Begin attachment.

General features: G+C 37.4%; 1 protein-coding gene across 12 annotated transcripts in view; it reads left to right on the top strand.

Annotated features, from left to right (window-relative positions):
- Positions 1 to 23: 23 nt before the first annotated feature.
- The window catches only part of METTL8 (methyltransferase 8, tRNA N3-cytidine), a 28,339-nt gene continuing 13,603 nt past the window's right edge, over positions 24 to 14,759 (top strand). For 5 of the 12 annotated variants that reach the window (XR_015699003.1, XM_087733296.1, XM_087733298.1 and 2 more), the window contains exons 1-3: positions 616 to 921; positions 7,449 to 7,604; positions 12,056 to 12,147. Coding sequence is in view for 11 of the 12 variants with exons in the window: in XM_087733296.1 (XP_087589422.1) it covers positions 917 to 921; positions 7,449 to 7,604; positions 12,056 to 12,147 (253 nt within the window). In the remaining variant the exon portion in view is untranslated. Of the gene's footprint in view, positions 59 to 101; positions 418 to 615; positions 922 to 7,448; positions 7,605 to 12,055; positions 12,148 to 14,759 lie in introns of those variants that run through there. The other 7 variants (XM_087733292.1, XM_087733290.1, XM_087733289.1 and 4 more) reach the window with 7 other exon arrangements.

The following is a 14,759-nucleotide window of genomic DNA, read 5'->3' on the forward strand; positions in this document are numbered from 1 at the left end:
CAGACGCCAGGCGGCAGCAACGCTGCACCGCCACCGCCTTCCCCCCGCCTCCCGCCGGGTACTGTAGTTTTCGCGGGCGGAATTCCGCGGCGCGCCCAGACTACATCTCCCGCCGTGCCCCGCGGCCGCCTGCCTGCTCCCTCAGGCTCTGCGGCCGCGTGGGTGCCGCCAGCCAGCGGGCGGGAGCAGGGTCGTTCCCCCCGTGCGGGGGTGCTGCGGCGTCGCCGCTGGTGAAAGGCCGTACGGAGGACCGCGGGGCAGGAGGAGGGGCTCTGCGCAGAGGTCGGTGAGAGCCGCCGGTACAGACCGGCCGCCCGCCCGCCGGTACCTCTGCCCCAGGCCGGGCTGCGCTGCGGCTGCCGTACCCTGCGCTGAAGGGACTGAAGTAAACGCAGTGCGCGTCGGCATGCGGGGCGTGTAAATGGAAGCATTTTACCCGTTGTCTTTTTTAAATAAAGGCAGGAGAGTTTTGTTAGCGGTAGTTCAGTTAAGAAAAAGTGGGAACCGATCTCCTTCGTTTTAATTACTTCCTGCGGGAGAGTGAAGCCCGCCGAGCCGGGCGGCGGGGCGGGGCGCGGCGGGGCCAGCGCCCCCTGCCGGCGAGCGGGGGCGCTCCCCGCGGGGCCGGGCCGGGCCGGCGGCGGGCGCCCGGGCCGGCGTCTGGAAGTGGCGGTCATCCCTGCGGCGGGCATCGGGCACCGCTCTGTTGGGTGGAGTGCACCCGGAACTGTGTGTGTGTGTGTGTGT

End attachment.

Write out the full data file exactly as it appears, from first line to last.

General features: G+C 37.4%; 1 protein-coding gene across 12 annotated transcripts in view; it reads left to right on the top strand.

Annotated features, from left to right (window-relative positions):
- Positions 1 to 23: 23 nt before the first annotated feature.
- The window catches only part of METTL8 (methyltransferase 8, tRNA N3-cytidine), a 28,339-nt gene continuing 13,603 nt past the window's right edge, over positions 24 to 14,759 (top strand). For 5 of the 12 annotated variants that reach the window (XR_015699003.1, XM_087733296.1, XM_087733298.1 and 2 more), the window contains exons 1-3: positions 616 to 921; positions 7,449 to 7,604; positions 12,056 to 12,147. Coding sequence is in view for 11 of the 12 variants with exons in the window: in XM_087733296.1 (XP_087589422.1) it covers positions 917 to 921; positions 7,449 to 7,604; positions 12,056 to 12,147 (253 nt within the window). In the remaining variant the exon portion in view is untranslated. Of the gene's footprint in view, positions 59 to 101; positions 418 to 615; positions 922 to 7,448; positions 7,605 to 12,055; positions 12,148 to 14,759 lie in introns of those variants that run through there. The other 7 variants (XM_087733292.1, XM_087733290.1, XM_087733289.1 and 4 more) reach the window with 7 other exon arrangements.

The following is a 14,759-nucleotide window of genomic DNA, read 5'->3' on the forward strand; positions in this document are numbered from 1 at the left end:
CAGACGCCAGGCGGCAGCAACGCTGCACCGCCACCGCCTTCCCCCCGCCTCCCGCCGGGTACTGTAGTTTTCGCGGGCGGAATTCCGCGGCGCGCCCAGACTACATCTCCCGCCGTGCCCCGCGGCCGCCTGCCTGCTCCCTCAGGCTCTGCGGCCGCGTGGGTGCCGCCAGCCAGCGGGCGGGAGCAGGGTCGTTCCCCCCGTGCGGGGGTGCTGCGGCGTCGCCGCTGGTGAAAGGCCGTACGGAGGACCGCGGGGCAGGAGGAGGGGCTCTGCGCAGAGGTCGGTGAGAGCCGCCGGTACAGACCGGCCGCCCGCCCGCCGGTACCTCTGCCCCAGGCCGGGCTGCGCTGCGGCTGCCGTACCCTGCGCTGAAGGGACTGAAGTAAACGCAGTGCGCGTCGGCATGCGGGGCGTGTAAATGGAAGCATTTTACCCGTTGTCTTTTTTAAATAAAGGCAGGAGAGTTTTGTTAGCGGTAGTTCAGTTAAGAAAAAGTGGGAACCGATCTCCTTCGTTTTAATTACTTCCTGCGGGAGAGTGAAGCCCGCCGAGCCGGGCGGCGGGGCGGGGCGCGGCGGGGCCAGCGCCCCCTGCCGGCGAGCGGGGGCGCTCCCCGCGGGGCCGGGCCGGGCCGGCGGCGGGCGCCCGGGCCGGCGTCTGGAAGTGGCGGTCATCCCTGCGGCGGGCATCGGGCACCGCTCTGTTGGGTGGAGTGCACCCGGAACTGTGTGTGTGTGTGTGTGT